Tomáš Masopust, Markus Krötzsch

Theoretical Aspects of Symbolic Automata

Symbolic finite automata extend classical automata by allowing infinite alphabets given by Boolean algebras and having transitions labeled by predicates over such algebras. Symbolic automata have been intensively studied recently and they have proven useful in several applications. We study some theoretical aspects of symbolic automata. Especially, we study minterms of symbolic automata, that is, the set of maximal satisfiable Boolean combinations of predicates of automata. We define canonical minterms of a language accepted by a symbolic automaton and show that these minterms can be used to define symbolic versions of some known classical automata. Also we show that canonical minterms have an important role in finding minimal nondeterministic symbolic automata. We show that Brzozowski’s double-reversal method for minimizing classical deterministic automata as well as its generalization is applicable for symbolic automata.

Hellis Tamm, Margus Veanes

Complete Algorithms for Algebraic Strongest Postconditions and Weakest Preconditions in Polynomial ODE’S

A system of polynomial ordinary differential equations (ode’s) is specified via a vector of multivariate polynomials, or vector field, F. A safety assertion $$\psi \longrightarrow [F]\,\phi $$ψ⟶[F]ϕ means that the system’s trajectory will lie in a subset $$\phi $$ϕ (the postcondition) of the state-space, whenever the initial state belongs to a subset $$\psi $$ψ (the precondition). We consider the case when $$\phi $$ϕ and $$\psi $$ψ are algebraic varieties, that is, zero sets of polynomials. In particular, polynomials specifying the postcondition can be seen as conservation laws implied by $$\psi $$ψ. Checking the validity of algebraic safety assertions is a fundamental problem in, for instance, hybrid systems. We consider generalized versions of this problem, and offer algorithms to: (1) given a user specified polynomial set P and a precondition $$\psi $$ψ, find the smallest algebraic postcondition $$\phi $$ϕ including the variety determined by the valid conservation laws in P (relativized strongest postcondition); (2) given a user specified postcondition $$\phi $$ϕ, find the largest algebraic precondition $$\psi $$ψ (weakest precondition). The first algorithm can also be used to find the weakest algebraic invariant of the system implying all conservation laws in P valid under $$\psi $$ψ. The effectiveness of these algorithms is demonstrated on a challenging case study from the literature.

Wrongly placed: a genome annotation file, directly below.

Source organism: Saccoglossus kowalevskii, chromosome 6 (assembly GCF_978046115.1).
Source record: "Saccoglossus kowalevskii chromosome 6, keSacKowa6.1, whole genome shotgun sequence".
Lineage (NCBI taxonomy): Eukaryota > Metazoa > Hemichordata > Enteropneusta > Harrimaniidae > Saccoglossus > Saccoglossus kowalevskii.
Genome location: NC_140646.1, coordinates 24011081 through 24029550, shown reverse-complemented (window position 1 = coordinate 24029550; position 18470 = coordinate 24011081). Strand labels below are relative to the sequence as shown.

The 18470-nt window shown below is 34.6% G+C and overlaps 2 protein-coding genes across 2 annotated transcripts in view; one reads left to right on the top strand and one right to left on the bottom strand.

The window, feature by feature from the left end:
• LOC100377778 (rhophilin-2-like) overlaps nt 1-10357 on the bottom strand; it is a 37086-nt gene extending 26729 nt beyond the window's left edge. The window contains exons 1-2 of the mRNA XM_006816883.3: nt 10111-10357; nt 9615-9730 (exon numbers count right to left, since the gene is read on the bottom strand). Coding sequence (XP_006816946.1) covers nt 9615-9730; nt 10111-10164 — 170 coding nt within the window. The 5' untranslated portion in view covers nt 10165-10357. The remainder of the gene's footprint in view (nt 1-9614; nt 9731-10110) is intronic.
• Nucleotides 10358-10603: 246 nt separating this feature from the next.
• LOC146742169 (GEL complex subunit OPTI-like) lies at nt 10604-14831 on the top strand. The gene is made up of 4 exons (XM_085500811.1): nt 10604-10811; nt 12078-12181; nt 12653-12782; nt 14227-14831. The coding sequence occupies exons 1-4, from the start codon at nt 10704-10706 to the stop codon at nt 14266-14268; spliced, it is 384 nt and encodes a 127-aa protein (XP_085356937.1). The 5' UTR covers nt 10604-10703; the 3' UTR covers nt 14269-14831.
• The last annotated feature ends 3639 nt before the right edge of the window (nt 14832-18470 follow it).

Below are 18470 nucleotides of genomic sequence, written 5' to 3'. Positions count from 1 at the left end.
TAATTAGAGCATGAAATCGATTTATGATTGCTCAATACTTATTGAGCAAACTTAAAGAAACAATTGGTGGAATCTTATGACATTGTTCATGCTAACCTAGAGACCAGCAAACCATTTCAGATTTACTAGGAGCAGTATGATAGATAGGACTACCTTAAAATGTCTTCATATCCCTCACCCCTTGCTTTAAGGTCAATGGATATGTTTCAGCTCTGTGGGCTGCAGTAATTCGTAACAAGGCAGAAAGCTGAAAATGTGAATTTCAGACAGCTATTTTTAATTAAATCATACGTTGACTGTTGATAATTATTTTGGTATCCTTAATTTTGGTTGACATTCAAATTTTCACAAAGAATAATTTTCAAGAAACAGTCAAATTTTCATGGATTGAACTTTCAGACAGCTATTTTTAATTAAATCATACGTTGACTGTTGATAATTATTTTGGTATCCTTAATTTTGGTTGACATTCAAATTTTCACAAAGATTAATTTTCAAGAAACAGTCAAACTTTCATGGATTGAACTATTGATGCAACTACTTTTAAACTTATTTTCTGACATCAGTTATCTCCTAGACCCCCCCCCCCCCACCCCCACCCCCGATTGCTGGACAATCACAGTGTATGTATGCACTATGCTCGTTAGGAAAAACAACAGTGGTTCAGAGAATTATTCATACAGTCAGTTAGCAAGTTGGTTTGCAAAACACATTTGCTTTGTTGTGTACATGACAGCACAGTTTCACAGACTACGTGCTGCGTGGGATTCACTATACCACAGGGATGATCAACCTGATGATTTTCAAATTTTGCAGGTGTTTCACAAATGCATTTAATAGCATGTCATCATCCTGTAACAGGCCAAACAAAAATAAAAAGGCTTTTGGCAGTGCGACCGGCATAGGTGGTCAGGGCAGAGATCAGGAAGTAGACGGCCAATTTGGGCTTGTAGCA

Michele Boreale

Recognition and Generation

Frontmatter

Influence of Body Postures on Touch-Based Biometric User Authentication

Due to user mobility, many factors may influence a user’s touch screen behavior and consequently affect the accuracy of user authentication based on touch-screen behavioral biometrics. Existing studies have shown significant differences in typing behavior for different hand postures. In this paper we examine touch-based biometric user authentication when performing simple swipes under different body postures. Our proposed authentication method generates numerous features from the swipes and selects the most distinctive features using mutual information. Using an experimental dataset with 43 participants, we have concluded that performing swipes in different body postures has a negative impact on authentication accuracy and that several features based on finger touch size are not significantly affected by different body postures.

Kamil Burda, Daniela Chuda

Michiko: Poem Models used in Automated Haiku Poetry Generation

Computational creativity is a part of artificial intelligence that sets its goal to determine what is creativity and what does it mean to be creative - not only in humans, but in general. It also aims to mimic creativity by computer programs. There are multiple approaches and systems that are imitating creativity in different artistic forms. The approach proposed in this article suggests a method for automated generation of written text, specifically haiku poetry. Experiments with system that implements the proposed approach are presented.

Miroslava Hrešková, Kristína Machová

Optimization, Probabilistic Analysis, and Sorting

Frontmatter

House Allocation Problems with Existing Tenants and Priorities for Teacher Recruitment